This mechanism is known as vomocytosis. Contrary to previous assumptions, microalgae ingested by corals are not digested by the cell if they prove unsuitable as symbionts – that is, partners in a symbiotic relationship.
This mechanism is known as vomocytosis. Contrary to previous assumptions, microalgae ingested by corals are not digested by the cell if they prove unsuitable as symbionts – that is, partners in a symbiotic relationship. Instead, they are “spit out” again in the process of vomocytosis. Special dinoflagellates are able to specifically suppress this immune response of their host cells in order to remain in the cell. A study led by cell biologist Prof. Dr Annika Guse at the COS demonstrated how they are able to do that. “The challenge for the corals is to differentiate between beneficial and potentially harmful microorganisms. For their part, the algae have to circumvent the immune response of the host cell, establish an intracellular niche where they can survive, and coordinate their own cell functions with those of their host to efficiently exchange nutrients,” explains the researcher.
Until now, there has been no experimental evidence that could explain any of the conventional theories. Using the model system Exaiptasia diaphana (Aiptasia) of the sea anemone species, Prof. Guse’s team recently uncovered how immune suppression by the symbionts helps the host cell to recognise suitable microalgae and tolerate them for the long term. The Aiptasia anemone larvae ingest the symbionts from the environment in the same way as coral larvae. Furthermore, their size and transparency make the larvae of this sea anemone perfect for high-resolution imaging and cellular experiments.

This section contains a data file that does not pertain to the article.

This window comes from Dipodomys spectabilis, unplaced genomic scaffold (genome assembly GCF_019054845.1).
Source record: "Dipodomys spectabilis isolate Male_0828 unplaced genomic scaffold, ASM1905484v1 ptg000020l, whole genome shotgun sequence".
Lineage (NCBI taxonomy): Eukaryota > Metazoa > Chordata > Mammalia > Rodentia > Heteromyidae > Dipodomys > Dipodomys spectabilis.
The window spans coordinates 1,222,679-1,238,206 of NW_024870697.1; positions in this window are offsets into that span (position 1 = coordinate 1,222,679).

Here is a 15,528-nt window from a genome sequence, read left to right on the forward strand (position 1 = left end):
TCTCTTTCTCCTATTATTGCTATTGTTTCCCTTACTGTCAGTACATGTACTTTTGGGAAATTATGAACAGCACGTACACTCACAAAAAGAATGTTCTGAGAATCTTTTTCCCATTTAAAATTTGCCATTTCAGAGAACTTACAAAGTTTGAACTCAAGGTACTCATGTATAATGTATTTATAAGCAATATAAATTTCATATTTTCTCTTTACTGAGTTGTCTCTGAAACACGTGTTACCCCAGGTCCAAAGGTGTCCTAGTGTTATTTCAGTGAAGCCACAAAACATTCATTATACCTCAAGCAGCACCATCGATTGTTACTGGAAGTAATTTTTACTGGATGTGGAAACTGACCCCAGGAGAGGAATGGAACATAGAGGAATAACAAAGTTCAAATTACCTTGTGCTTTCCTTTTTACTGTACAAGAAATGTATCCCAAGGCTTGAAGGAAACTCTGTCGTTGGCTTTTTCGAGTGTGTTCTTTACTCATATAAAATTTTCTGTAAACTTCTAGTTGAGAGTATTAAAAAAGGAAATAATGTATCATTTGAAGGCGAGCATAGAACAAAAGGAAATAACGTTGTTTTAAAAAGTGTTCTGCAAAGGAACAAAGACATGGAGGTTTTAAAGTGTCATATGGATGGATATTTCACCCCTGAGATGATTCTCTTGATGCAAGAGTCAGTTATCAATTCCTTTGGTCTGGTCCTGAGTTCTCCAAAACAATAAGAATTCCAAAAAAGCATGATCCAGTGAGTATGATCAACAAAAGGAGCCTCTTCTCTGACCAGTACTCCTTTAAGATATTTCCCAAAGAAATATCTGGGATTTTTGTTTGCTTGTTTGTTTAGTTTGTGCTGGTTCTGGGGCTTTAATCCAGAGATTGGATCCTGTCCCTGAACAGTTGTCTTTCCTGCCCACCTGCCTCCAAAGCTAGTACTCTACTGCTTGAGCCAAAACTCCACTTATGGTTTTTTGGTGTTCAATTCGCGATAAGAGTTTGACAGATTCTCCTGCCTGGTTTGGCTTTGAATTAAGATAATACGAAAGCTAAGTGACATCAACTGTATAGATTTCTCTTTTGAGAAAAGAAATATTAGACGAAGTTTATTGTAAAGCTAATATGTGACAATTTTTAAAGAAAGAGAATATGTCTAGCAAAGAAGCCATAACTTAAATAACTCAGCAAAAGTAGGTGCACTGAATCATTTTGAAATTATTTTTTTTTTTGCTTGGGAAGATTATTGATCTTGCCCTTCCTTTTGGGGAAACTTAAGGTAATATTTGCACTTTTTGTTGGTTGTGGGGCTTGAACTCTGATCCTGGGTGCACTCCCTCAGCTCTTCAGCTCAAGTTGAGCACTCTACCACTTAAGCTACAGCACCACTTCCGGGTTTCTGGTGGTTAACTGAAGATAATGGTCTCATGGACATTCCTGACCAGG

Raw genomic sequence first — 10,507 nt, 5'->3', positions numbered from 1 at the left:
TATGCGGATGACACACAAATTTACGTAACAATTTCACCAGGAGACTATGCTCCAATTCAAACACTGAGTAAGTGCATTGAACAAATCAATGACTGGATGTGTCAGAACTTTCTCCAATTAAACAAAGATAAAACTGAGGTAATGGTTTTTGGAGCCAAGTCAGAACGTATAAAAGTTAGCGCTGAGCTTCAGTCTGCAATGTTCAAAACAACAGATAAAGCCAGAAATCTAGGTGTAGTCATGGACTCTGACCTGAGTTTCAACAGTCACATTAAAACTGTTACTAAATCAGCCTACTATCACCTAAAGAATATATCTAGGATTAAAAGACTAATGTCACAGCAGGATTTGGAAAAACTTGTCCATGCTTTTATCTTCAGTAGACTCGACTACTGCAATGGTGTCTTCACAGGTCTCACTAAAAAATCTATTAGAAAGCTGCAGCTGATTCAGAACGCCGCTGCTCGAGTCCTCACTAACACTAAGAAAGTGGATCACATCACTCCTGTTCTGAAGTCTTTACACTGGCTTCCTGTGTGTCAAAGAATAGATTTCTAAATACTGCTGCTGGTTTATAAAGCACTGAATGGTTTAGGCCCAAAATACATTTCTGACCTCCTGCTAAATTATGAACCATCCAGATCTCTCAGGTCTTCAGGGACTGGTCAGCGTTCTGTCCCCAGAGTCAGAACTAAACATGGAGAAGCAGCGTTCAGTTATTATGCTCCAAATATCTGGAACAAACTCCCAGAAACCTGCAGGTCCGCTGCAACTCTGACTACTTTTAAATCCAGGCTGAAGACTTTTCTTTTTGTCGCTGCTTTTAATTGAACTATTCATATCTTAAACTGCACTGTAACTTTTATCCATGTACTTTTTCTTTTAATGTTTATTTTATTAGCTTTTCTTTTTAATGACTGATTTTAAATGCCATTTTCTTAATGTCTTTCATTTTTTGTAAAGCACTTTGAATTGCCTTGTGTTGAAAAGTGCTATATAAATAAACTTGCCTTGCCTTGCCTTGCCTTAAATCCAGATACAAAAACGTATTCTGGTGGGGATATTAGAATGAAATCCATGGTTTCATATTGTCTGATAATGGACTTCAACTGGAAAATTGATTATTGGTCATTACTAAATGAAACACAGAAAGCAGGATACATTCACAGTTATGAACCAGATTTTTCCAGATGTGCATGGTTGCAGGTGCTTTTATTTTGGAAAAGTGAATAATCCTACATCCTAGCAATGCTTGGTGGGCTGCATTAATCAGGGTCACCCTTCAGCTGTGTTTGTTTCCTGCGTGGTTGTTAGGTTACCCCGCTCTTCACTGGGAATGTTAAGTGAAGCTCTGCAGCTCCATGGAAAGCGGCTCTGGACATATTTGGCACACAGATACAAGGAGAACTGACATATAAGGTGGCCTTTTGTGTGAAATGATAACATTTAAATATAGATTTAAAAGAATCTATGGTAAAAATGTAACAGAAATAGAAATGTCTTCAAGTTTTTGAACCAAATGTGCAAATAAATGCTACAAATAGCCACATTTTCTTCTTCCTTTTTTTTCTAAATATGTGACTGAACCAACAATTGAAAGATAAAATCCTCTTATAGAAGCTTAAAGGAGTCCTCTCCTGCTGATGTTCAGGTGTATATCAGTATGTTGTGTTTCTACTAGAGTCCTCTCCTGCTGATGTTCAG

Read more at: University of Heidelberg
Symbiotic sea anemone of the species Exaiptasia diaphana. Using this model system, cell biologists from Heidelberg University were able to demonstrate that intracellular symbioses between corals and microalgae of the dinoflagellate group depend on the ability of the algae to suppress the immune system of their host cell. (Photo Credit: Natascha Bechtoldt)